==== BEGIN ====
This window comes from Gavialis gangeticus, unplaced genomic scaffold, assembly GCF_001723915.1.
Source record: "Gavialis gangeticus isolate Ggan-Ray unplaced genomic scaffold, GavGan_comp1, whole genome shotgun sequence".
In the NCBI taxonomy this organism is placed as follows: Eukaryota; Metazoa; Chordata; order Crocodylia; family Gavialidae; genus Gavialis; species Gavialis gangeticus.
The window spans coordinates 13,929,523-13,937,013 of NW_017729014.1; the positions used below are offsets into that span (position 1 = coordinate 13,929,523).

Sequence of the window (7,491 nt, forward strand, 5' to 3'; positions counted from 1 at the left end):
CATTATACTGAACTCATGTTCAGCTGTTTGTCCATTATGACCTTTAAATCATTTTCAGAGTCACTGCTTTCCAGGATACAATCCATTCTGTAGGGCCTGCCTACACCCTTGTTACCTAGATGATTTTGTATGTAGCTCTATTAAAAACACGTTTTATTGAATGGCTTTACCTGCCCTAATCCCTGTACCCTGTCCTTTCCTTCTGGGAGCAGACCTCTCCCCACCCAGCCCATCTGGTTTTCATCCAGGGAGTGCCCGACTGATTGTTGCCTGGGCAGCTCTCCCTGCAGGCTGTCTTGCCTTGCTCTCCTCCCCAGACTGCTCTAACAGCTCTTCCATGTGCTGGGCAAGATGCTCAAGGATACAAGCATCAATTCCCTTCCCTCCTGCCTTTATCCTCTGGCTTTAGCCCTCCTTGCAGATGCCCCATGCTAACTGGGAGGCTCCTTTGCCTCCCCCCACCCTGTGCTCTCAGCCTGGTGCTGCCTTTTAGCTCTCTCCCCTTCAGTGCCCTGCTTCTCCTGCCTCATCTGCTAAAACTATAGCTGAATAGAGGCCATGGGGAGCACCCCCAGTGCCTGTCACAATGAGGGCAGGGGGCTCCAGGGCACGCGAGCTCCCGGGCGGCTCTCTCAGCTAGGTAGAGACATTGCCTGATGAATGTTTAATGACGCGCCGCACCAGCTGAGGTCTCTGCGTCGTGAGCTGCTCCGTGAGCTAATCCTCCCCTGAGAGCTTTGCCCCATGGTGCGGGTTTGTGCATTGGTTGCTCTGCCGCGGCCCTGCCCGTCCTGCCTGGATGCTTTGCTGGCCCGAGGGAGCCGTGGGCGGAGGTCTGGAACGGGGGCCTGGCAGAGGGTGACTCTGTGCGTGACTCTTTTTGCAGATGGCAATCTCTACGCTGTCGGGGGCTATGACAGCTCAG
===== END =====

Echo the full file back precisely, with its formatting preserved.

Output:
This window comes from Gavialis gangeticus, unplaced genomic scaffold, assembly GCF_001723915.1.
Source record: "Gavialis gangeticus isolate Ggan-Ray unplaced genomic scaffold, GavGan_comp1, whole genome shotgun sequence".
In the NCBI taxonomy this organism is placed as follows: Eukaryota; Metazoa; Chordata; order Crocodylia; family Gavialidae; genus Gavialis; species Gavialis gangeticus.
The window spans coordinates 13,929,523-13,937,013 of NW_017729014.1; the positions used below are offsets into that span (position 1 = coordinate 13,929,523).

Sequence of the window (7,491 nt, forward strand, 5' to 3'; positions counted from 1 at the left end):
CATTATACTGAACTCATGTTCAGCTGTTTGTCCATTATGACCTTTAAATCATTTTCAGAGTCACTGCTTTCCAGGATACAATCCATTCTGTAGGGCCTGCCTACACCCTTGTTACCTAGATGATTTTGTATGTAGCTCTATTAAAAACACGTTTTATTGAATGGCTTTACCTGCCCTAATCCCTGTACCCTGTCCTTTCCTTCTGGGAGCAGACCTCTCCCCACCCAGCCCATCTGGTTTTCATCCAGGGAGTGCCCGACTGATTGTTGCCTGGGCAGCTCTCCCTGCAGGCTGTCTTGCCTTGCTCTCCTCCCCAGACTGCTCTAACAGCTCTTCCATGTGCTGGGCAAGATGCTCAAGGATACAAGCATCAATTCCCTTCCCTCCTGCCTTTATCCTCTGGCTTTAGCCCTCCTTGCAGATGCCCCATGCTAACTGGGAGGCTCCTTTGCCTCCCCCCACCCTGTGCTCTCAGCCTGGTGCTGCCTTTTAGCTCTCTCCCCTTCAGTGCCCTGCTTCTCCTGCCTCATCTGCTAAAACTATAGCTGAATAGAGGCCATGGGGAGCACCCCCAGTGCCTGTCACAATGAGGGCAGGGGGCTCCAGGGCACGCGAGCTCCCGGGCGGCTCTCTCAGCTAGGTAGAGACATTGCCTGATGAATGTTTAATGACGCGCCGCACCAGCTGAGGTCTCTGCGTCGTGAGCTGCTCCGTGAGCTAATCCTCCCCTGAGAGCTTTGCCCCATGGTGCGGGTTTGTGCATTGGTTGCTCTGCCGCGGCCCTGCCCGTCCTGCCTGGATGCTTTGCTGGCCCGAGGGAGCCGTGGGCGGAGGTCTGGAACGGGGGCCTGGCAGAGGGTGACTCTGTGCGTGACTCTTTTTGCAGATGGCAATCTCTACGCTGTCGGGGGCTATGACAGCTCAG